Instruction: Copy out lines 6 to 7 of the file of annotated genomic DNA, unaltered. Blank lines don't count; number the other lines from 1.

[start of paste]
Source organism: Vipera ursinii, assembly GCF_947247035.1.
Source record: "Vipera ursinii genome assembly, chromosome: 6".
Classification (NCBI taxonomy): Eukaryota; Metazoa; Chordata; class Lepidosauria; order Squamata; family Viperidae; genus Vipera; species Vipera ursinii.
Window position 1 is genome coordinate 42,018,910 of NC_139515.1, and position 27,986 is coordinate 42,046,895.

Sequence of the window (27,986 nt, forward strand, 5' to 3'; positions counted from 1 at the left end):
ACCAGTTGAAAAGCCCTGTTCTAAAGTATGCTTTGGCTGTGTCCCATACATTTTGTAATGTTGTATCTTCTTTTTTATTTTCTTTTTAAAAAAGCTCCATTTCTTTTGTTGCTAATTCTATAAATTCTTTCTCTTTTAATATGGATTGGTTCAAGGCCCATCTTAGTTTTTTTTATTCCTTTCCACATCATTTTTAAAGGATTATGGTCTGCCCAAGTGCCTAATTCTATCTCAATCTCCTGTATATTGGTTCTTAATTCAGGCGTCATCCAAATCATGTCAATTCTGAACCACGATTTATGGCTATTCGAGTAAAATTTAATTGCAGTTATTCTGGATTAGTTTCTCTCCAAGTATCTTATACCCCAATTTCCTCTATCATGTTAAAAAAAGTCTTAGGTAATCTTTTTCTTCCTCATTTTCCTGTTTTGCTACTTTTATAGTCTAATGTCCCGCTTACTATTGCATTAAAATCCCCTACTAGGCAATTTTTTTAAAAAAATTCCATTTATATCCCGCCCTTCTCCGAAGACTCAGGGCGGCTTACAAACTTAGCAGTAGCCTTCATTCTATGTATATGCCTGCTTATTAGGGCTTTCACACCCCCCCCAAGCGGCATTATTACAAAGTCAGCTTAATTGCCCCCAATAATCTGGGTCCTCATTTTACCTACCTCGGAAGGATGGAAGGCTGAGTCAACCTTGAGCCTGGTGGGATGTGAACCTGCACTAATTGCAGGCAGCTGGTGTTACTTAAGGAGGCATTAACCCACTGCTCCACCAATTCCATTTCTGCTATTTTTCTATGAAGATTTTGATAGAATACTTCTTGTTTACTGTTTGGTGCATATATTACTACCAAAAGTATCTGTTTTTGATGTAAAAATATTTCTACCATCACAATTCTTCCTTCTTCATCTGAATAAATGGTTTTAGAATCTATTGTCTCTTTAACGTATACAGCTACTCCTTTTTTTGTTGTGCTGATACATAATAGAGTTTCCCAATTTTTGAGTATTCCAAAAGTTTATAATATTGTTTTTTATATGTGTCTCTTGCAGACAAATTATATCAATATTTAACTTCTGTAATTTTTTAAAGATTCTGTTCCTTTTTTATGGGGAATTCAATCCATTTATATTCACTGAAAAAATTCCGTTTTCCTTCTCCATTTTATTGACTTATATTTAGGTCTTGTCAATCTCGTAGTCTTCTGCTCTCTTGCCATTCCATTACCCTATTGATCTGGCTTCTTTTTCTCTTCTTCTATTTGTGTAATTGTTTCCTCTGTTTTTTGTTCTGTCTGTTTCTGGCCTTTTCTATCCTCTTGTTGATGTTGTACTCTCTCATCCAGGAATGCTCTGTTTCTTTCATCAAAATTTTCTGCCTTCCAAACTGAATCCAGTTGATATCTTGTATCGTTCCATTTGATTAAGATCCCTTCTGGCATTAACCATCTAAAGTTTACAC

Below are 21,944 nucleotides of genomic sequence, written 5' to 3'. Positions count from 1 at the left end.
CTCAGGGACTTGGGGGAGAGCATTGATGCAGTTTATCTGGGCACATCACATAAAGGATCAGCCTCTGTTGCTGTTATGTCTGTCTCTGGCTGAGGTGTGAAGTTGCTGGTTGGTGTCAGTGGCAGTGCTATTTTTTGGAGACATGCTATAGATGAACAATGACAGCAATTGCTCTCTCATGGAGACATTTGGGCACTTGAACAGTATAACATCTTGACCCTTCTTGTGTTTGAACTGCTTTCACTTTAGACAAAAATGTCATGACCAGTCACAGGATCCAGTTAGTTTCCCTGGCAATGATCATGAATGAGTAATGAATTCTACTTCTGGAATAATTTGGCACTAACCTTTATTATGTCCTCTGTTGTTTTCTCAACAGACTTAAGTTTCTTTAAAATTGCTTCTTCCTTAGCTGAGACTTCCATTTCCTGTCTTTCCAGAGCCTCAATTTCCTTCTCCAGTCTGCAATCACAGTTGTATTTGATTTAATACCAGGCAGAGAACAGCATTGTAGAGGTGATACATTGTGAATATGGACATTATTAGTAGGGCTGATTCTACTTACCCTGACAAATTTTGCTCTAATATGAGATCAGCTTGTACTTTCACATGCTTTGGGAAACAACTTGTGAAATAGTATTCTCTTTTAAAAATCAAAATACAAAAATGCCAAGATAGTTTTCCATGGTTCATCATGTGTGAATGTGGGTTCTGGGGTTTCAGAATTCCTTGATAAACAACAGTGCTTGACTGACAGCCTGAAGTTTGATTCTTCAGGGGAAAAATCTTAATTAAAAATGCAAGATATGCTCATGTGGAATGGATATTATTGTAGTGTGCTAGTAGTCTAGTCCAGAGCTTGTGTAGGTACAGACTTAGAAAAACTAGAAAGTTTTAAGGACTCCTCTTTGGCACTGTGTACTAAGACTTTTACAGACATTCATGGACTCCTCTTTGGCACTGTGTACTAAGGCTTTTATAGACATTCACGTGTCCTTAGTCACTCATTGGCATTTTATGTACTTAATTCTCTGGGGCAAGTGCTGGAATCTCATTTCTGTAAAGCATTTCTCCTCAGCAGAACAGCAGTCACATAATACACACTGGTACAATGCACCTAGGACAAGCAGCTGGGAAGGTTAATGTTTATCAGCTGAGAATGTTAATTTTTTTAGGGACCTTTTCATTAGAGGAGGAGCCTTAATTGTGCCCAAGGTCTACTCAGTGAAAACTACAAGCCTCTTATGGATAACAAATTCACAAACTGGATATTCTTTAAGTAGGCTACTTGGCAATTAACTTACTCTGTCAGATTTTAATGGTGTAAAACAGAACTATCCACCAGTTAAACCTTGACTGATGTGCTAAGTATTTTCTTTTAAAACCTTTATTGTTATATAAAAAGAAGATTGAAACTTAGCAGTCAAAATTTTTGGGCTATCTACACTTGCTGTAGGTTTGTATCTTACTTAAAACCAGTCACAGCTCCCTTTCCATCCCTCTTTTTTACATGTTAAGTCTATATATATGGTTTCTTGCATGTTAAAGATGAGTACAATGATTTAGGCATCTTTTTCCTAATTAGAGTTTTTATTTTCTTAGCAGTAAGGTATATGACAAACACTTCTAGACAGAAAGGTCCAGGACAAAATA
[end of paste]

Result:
ACCAGTTGAAAAGCCCTGTTCTAAAGTATGCTTTGGCTGTGTCCCATACATTTTGTAATGTTGTATCTTCTTTTTTATTTTCTTTTTAAAAAAGCTCCATTTCTTTTGTTGCTAATTCTATAAATTCTTTCTCTTTTAATATGGATTGGTTCAAGGCCCATCTTAGTTTTTTTTATTCCTTTCCACATCATTTTTAAAGGATTATGGTCTGCCCAAGTGCCTAATTCTATCTCAATCTCCTGTATATTGGTTCTTAATTCAGGCGTCATCCAAATCATGTCAATTCTGAACCACGATTTATGGCTATTCGAGTAAAATTTAATTGCAGTTATTCTGGATTAGTTTCTCTCCAAGTATCTTATACCCCAATTTCCTCTATCATGTTAAAAAAAGTCTTAGGTAATCTTTTTCTTCCTCATTTTCCTGTTTTGCTACTTTTATAGTCTAATGTCCCGCTTACTATTGCATTAAAATCCCCTACTAGGCAATTTTTTTAAAAAAATTCCATTTATATCCCGCCCTTCTCCGAAGACTCAGGGCGGCTTACAAACTTAGCAGTAGCCTTCATTCTATGTATATGCCTGCTTATTAGGGCTTTCACACCCCCCCCAAGCGGCATTATTACAAAGTCAGCTTAATTGCCCCCAATAATCTGGGTCCTCATTTTACCTACCTCGGAAGGATGGAAGGCTGAGTCAACCTTGAGCCTGGTGGGATGTGAACCTGCACTAATTGCAGGCAGCTGGTGTTACTTAAGGAGGCATTAACCCACTGCTCCACCAATTCCATTTCTGCTATTTTTCTATGAAGATTTTGATAGAATACTTCTTGTTTACTGTTTGGTGCATATATTACTACCAAAAGTATCTGTTTTTGATGTAAAAATATTTCTACCATCACAATTCTTCCTTCTTCATCTGAATAAATGGTTTTAGAATCTATTGTCTCTTTAACGTATACAGCTACTCCTTTTTTTGTTGTGCTGATACATAATAGAGTTTCCCAATTTTTGAGTATTCCAAAAGTTTATAATATTGTTTTTTATATGTGTCTCTTGCAGACAAATTATATCAATATTTAACTTCTGTAATTTTTTAAAGATTCTGTTCCTTTTTTATGGGGAATTCAATCCATTTATATTCACTGAAAAAATTCCGTTTTCCTTCTCCATTTTATTGACTTATATTTAGGTCTTGTCAATCTCGTAGTCTTCTGCTCTCTTGCCATTCCATTACCCTATTGATCTGGCTTCTTTTTCTCTTCTTCTATTTGTGTAATTGTTTCCTCTGTTTTTTGTTCTGTCTGTTTCTGGCCTTTTCTATCCTCTTGTTGATGTTGTACTCTCTCATCCAGGAATGCTCTGTTTCTTTCATCAAAATTTTCTGCCTTCCAAACTGAATCCAGTTGATATCTTGTATCGTTCCATTTGATTAAGATCCCTTCTGGCATTAACCATCTAAAGTTTACAC

Below are 21,944 nucleotides of genomic sequence, written 5' to 3'. Positions count from 1 at the left end.